The SNF was we able to maintain continuous negative pressure within the isolation unit for a documented period of 14 days. Air pressure differential measurements showed that the isolation space maintained an average hourly value of -2.3 Pa pressure differential between it and the external hallway connected to the rest of the facility. Furthermore, all median pressure differentials were negative, which implies that the isolation space was at a lower pressure than the anteroom. This differential would have prevented any air flow out of the isolation space towards the anteroom and rest of the facility.
Negative pressure was also confirmed anecdotally: on-site observations were that the anteroom plastic sheet entryway remained continuously curved inward toward the isolation space, which indicates that pressure was negative on the isolation unit side compared to the rest of the facility.
Modeling of airborne particle movement within this isolation unit showed that particles can spread throughout the isolation space—from patient rooms to hallways, and vice versa—especially when patient doors are left open. This underlines the need for PPE and other protective measures within the isolation unit to prevent viral transmission to healthcare workers.
The SNF received its first known positive COVID-19 patient as a hospital transfer on April 8, 2020. From that date onward, and over the course of this study, the SNF did not acquire any new positive COVID-19 results within its own population of residents. Additionally, none of the healthcare workers assigned to work within the isolation space tested positive for the virus or presented with symptoms from then on. The isolation space was successfully implemented and, as of writing (Oct 3, 2020), continued to operate through the pandemic.
As of June 23, 2020, the isolation unit had consistently maintained a population of COVID-19 residents ranging from between 2 and 6 individuals. As of June 23rd, 14 confirmed COVID-19 residents had been treated in this negative isolation space, and the facility had utilized the isolation unit for a total of 21 individuals. Residents have been routinely treated and discharged from the isolation unit after negative test results are acquired (two negative tests within 48 hours).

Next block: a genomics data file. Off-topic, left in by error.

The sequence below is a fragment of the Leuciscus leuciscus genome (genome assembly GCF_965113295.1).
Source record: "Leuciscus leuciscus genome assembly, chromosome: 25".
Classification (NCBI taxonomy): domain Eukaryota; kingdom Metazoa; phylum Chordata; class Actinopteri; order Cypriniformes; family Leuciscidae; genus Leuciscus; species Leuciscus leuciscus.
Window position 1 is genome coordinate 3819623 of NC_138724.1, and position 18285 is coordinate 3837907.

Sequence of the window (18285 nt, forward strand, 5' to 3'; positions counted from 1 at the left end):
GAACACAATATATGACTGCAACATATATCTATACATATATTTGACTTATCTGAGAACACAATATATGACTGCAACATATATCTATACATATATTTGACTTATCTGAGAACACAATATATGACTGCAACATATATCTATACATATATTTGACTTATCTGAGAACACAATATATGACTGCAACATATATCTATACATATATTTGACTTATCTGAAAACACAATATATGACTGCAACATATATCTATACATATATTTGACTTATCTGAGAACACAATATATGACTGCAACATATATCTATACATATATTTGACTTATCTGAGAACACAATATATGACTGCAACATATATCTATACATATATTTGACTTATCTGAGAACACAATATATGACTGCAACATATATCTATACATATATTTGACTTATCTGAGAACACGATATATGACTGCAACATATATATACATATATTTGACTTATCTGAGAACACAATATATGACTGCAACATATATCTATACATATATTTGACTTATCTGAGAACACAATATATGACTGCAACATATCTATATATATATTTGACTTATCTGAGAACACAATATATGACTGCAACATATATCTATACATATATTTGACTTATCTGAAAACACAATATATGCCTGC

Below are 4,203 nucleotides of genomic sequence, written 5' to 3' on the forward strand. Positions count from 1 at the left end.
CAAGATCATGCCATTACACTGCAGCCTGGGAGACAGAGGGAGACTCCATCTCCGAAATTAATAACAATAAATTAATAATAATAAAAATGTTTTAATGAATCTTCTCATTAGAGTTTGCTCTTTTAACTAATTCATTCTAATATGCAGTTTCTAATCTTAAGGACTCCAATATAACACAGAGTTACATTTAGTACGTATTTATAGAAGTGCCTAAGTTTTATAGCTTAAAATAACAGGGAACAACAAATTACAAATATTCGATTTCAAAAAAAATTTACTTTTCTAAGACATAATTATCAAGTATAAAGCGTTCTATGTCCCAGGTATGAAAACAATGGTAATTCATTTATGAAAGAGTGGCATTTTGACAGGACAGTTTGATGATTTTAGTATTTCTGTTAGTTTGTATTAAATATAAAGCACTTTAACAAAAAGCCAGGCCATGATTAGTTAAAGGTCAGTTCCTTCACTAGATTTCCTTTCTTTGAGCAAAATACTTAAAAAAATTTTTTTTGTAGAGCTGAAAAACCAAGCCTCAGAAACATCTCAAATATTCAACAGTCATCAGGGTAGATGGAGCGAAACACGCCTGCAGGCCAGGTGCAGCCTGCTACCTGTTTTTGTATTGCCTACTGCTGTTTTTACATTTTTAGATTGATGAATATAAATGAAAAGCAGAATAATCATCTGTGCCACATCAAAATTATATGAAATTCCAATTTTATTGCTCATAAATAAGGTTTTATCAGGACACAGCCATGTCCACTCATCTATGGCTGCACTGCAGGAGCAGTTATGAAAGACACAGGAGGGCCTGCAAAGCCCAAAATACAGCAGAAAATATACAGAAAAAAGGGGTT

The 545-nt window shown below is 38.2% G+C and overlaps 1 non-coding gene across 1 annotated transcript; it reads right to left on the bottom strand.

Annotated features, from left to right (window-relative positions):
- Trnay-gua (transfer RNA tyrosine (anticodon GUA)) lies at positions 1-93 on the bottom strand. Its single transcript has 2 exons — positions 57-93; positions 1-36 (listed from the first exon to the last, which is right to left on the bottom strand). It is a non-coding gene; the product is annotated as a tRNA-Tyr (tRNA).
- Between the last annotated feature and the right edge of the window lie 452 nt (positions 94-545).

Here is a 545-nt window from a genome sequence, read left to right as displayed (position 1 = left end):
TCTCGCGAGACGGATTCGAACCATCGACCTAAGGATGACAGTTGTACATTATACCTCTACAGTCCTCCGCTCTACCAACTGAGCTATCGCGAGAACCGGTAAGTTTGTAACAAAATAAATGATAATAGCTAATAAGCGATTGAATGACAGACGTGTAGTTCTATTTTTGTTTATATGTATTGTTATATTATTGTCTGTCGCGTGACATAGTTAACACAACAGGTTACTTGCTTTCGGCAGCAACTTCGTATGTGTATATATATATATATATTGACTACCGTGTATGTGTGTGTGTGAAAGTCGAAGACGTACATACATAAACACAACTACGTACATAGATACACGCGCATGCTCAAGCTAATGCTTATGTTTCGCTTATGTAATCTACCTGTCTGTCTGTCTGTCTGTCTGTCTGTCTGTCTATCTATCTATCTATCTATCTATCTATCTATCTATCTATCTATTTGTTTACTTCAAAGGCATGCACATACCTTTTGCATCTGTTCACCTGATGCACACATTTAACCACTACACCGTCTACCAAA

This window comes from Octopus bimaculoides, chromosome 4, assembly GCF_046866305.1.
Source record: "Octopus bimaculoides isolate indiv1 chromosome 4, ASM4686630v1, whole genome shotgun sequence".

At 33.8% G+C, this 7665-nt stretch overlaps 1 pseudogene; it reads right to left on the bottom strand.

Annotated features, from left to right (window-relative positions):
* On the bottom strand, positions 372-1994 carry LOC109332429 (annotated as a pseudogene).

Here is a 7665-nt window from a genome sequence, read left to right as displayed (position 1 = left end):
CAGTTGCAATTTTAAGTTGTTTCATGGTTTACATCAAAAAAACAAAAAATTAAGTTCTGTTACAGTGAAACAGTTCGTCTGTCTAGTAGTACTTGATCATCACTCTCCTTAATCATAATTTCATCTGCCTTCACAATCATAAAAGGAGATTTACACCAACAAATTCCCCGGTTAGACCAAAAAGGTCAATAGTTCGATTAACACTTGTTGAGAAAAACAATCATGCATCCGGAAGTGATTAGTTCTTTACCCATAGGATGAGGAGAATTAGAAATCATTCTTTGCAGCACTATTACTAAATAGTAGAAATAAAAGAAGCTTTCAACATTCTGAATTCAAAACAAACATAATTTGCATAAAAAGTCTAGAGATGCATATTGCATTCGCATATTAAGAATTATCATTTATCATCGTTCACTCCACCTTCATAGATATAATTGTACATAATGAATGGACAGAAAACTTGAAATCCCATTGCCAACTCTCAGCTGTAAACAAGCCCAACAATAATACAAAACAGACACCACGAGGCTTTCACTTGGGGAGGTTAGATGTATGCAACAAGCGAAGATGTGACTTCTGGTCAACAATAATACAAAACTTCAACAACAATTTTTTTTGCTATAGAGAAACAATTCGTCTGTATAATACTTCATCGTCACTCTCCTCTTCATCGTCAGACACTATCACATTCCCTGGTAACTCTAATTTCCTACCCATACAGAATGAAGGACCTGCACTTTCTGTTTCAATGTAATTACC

Reinforcing Patient Care:
Residents of SNF often require high levels of care, which can be disrupted if the patient is transferred to a hospital or emergency facility. The isolation space created in this study allowed the SNF to maintain a high level of care for senior citizens of the SNF while protecting other residents. The creation of this negative pressure isolation units within a SNF (like this one) could help alleviate hospital admissions and staffing shortages, and help generate surge capacity without jeopardizing healthcare standards.
The creation and operation of this isolation unit required the involvement of professionals from many backgrounds, including administrators, medical directors, infection prevention teams, nursing staff, maintenance personnel, engineers, and respiratory therapists, among others. While this group of professionals is certainly varied, these are all professionals that nursing facilities and hospitals have relatively easy access to.
Traditional Infection Control Strategies:
This exercise used the same basic principles as a containment unit that we’d typically see during construction — except that instead of containing dust, they were focused on containing virus particles, too. It’s also important to note that instead of using portable negative air machines (like we’d typically see in construction), the facility made modifications to their HVAC system setup.
Applications in Other Facilities:
Many hospitals and nursing facilities are designed similarly to the facility described in this study: a main facility with branching off corridors that are fitted with corresponding HVAC systems. In facilities with similar setups, a temporary negative pressure unit like this one could hypothetically be set up to contain airborne virus particles at the levels recommended by CDC guidelines.
The best news is that these modifications are typically not very resource intensive and can be implemented rather quickly with the right expertise. While this isn’t a long-term solution, it is a quick and effective short-term solution to consider should needs become dire in the coming weeks.
Modifications to an existing HVAC system in a SNF resulted in a negative pressure isolation unit for residents with confirmed cases of COVID-19. The modifications were able to sustain negative pressures that met or exceeded CDC guidelines. The living community was able to offer expanded health services to residents and avoid transfers to emergency facilities, while preventing facility-based spread of the virus.
However, this study is just the start. While this example of retrofitting existing HVAC systems is certainly an option for meeting an influx of patient needs, attention should be paid to incorporating flexible air handling equipment in new and renovated facilities so that facilities can be more easily adapted in outbreak situations.
As president and chief executive officer, Dan focuses on the overall direction of the firm, strategic alliances, and business development, while upholding his commitment to clients to ensure their projects’ success. He remains involved in the field, applying his 30 years of experience to resolve the most complicated and high risk environmental hygiene issues encountered in healthcare facilities.